New market in an old space


Local volunteers team up to bring back the Clifton neighborhood grocery


Story Karly Dwenger

March 9, 2017

It’s hard not to notice the change of pace on Ludlow Avenue. Walking down the historic street, the building at 319 Ludlow Ave. gives off a ’50s grocery store vibe, but looking through the windows you can see the modern interior of the newly renovated Clifton Market, which opened in January.

The space had been empty since 2011 when the former Keller’s IGA closed its doors, leaving the Clifton Gaslight area without a neighborhood grocery. The idea for a replacement first started brewing back in August 2013 when a group of residents met to bring back the neighborhood grocery.

“We were talking about how to put the grocery back into the grocery store,” said Marilyn Hyland, the market’s director of marketing.

About 20 people showed up to the very first meeting — eight of those became the founding board of directors, including Hyland.

"The idea of community ownership is very important,” said board member Robert Krikorian, a UC professor of psychiatry and behavioral neuroscience and Clifton resident. “That quickly developed in our meetings as an important notion.”


The new Clifton Market features a modern interior.

Other national chains such as Kroger and Whole Foods declined invitations to look at the space. The group worried that even if a national chain did buy the building, it could decide it either wasn’t profitable enough and leave or become too profitable and want to sell.

Launching the Clifton Market didn’t come without its challenges. Citing concern for its lack of experience, Cincinnati city officials denied the market team a $550,000 city loan and later a $400,000 grant to begin building. Although a majority of the city council members supported the grant, Cincinnati Mayor John Cranley eventually vetoed it in June 2015.

The dedicated team didn’t let the financial obstacles stop them. They continued to raise donations and investments from the community for the cooperative store by engaging residents and local business owners via promotions on social media and community events.

Attempts to rally community support for the nearly $6 million project paid off — allowing the market to generate enough money not only to buy the building, but obtain financing and a property tax break through the city.

Currently there are more than 1,700 Clifton Market owners who purchased $200 shares in the business. Owners are able to pay in installments of $25 every three months over two years.

Anyone has the opportunity to become an owner, and while a majority of the current shareholders are Clifton residents, the market has generated support from across Ohio and as far as New Zealand.

Each share includes a number of benefits for the shareholder, including special discounts, first access to events and in-house classes and the ability to run and vote for the board of directors.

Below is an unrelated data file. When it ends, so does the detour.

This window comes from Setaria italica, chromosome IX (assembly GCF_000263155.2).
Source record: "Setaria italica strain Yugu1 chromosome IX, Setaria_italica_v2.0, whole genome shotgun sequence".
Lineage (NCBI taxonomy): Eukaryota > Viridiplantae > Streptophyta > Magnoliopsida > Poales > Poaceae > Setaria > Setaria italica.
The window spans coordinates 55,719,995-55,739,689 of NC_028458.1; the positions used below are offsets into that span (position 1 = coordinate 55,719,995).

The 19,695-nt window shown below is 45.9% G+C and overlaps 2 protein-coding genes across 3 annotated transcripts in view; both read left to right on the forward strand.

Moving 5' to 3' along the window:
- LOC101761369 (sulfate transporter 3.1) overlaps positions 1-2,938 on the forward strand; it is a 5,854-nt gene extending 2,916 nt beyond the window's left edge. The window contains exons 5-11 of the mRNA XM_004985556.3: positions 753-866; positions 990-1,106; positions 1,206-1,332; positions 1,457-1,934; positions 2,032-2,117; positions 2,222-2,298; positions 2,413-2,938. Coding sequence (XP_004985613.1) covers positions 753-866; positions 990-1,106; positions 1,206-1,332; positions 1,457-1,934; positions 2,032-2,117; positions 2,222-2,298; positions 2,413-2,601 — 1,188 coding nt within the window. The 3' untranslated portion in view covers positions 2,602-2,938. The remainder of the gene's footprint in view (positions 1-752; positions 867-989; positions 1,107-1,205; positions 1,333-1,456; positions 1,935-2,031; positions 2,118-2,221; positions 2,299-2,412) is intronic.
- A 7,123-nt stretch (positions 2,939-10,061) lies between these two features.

The purpose of the cooperative is not to generate individual profit for each owner, but to help the store stay financially stable. In return, the market is able to reinvest in the community by donating food to local pantries, supporting local events, offering jobs, holding nutrition education classes and supporting local food producers.



Deli item display

Specialty items like tourte Milanese are available at the Clifton Market deli counter.

A display of artisan breads

Clifton Market offers a variety of artisan breads and baked goods.


A little more than a month after opening, the store has already generated more business along Ludlow Ave., which business owners say they welcome.

“It’s projected that once we get rolling, we will bring in around 15,000 people to the area a week,” said Hyland.

“We have really transformed the neighborhood,” said Tony Kahn, one of the supervisors at Clifton Market. “I live right down the street, and I have seen a big change in the neighborhood.”

The market is not only proving to benefit the community surrounding Ludlow, but the UC community as well. The store currently employs 81 people, including a number of students from the university as well as UC alumni and students from nearby Hughes High School.

Kahn decided to apply after graduating UC with degree in electronic media.

“I thought it would be a great opportunity for some management experience,” he said.

UC professor Krikorian hopes to combine his research, which includes Alzheimer’s prevention through nutrition, with the market.

“Fundamentally, we are here to serve our community,” said Krikorian. “The well-being of the community is very important to us.”

The market has recently begun a partnership with TriHealth’s Good Samaritan Hospital to offer approved healthy lunch and dinner choices.

“We’re going to be a very unique grocery store because we are going to have outreach events in the community to enhance health,” Krikorian explained. “I believe nutrition education is extremely important for parents and their children so that people learn about the basics of what’s good to eat and what to avoid.”

The board has begun discussing launching the Clifton Market Foundation, whose goal would be to inspire health and nutrition awareness and efforts in the community. The market plans to hold targeted health lectures and discussions on other topics.

“We have amazing resources available,” said Hyland. “Just the TriHealth connection is huge, and then having the university with all kinds of experts in their field.”

The Clifton Market will celebrate its third anniversary as a co-op March 17-20. The community is invited to come out and enjoy. The celebration will kick off on St. Patrick’s Day, March 17, with Irish beer, beer tastings and Irish food.

“We invite everyone who has fond memories of shopping at Keller’s to come shop with us,” said Hyland. “Come experience the new space.”

Clifton Market display shelves


Karly Dwenger is a journalism student and writing intern with UC Magazine.